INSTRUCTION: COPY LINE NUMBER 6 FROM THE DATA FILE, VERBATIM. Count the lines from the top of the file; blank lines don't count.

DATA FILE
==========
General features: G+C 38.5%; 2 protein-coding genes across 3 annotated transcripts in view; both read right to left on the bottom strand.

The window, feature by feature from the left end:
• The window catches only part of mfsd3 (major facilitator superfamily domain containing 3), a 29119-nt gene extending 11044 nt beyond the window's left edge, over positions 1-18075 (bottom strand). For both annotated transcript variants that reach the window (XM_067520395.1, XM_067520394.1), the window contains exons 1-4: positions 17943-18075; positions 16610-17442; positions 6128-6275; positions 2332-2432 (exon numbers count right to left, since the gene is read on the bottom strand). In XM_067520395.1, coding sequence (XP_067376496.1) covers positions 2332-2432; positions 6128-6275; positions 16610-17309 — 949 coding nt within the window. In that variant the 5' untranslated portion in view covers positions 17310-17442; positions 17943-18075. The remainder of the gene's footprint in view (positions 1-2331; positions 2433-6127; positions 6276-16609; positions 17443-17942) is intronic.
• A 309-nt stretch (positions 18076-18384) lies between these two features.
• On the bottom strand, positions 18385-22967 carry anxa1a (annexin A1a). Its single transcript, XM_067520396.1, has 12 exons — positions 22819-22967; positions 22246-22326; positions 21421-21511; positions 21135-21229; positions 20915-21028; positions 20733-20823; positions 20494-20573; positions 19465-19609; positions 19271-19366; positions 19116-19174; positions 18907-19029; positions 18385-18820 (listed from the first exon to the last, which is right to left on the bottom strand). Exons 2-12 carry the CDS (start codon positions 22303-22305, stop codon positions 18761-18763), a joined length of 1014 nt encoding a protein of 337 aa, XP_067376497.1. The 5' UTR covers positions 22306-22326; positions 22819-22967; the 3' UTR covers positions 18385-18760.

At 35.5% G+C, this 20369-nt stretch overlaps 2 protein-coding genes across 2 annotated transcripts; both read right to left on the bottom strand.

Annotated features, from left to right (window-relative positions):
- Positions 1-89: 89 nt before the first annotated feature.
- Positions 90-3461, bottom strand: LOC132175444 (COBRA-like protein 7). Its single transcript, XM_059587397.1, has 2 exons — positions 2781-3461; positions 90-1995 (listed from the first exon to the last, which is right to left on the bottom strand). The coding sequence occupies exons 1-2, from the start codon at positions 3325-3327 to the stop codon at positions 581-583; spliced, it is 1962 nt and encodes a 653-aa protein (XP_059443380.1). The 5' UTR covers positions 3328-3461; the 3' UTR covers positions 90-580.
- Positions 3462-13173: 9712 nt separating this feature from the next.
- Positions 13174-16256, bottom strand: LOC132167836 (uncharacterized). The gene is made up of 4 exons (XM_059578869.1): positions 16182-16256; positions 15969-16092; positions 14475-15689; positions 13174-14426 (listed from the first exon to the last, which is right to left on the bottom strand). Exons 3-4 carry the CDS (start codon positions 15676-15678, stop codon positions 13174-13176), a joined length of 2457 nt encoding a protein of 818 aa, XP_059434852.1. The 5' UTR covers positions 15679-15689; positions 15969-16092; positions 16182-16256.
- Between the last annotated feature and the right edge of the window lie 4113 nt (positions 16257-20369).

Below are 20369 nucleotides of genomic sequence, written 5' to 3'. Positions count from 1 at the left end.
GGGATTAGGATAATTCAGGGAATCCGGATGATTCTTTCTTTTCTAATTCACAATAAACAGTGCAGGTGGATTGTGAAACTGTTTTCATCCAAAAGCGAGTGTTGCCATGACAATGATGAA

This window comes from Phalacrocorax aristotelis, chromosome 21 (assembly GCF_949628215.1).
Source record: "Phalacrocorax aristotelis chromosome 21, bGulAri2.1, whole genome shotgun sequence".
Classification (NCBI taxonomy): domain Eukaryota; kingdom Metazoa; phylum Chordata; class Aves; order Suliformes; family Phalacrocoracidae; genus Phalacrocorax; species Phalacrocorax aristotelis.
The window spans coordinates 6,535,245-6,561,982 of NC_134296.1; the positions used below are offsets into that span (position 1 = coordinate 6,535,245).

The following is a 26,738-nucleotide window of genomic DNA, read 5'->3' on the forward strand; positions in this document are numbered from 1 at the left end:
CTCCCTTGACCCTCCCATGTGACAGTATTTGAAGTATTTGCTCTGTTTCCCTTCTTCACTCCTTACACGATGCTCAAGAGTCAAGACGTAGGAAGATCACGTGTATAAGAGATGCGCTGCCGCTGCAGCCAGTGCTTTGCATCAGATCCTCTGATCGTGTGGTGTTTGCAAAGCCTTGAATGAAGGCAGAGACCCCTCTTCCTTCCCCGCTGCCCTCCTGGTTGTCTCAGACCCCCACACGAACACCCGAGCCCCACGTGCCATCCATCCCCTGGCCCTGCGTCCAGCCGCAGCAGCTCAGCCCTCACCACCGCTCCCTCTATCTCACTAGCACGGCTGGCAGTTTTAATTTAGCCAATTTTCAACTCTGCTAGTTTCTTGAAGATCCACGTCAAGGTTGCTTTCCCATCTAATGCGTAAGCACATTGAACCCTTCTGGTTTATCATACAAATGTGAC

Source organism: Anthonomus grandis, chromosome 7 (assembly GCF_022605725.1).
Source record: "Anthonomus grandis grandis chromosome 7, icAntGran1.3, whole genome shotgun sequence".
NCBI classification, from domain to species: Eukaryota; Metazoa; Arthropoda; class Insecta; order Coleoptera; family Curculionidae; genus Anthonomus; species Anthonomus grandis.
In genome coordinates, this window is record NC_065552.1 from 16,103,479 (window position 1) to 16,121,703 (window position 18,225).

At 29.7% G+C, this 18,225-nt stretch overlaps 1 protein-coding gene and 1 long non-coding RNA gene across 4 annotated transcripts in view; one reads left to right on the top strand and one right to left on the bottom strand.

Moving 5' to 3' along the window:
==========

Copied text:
At 35.5% G+C, this 20369-nt stretch overlaps 2 protein-coding genes across 2 annotated transcripts; both read right to left on the bottom strand.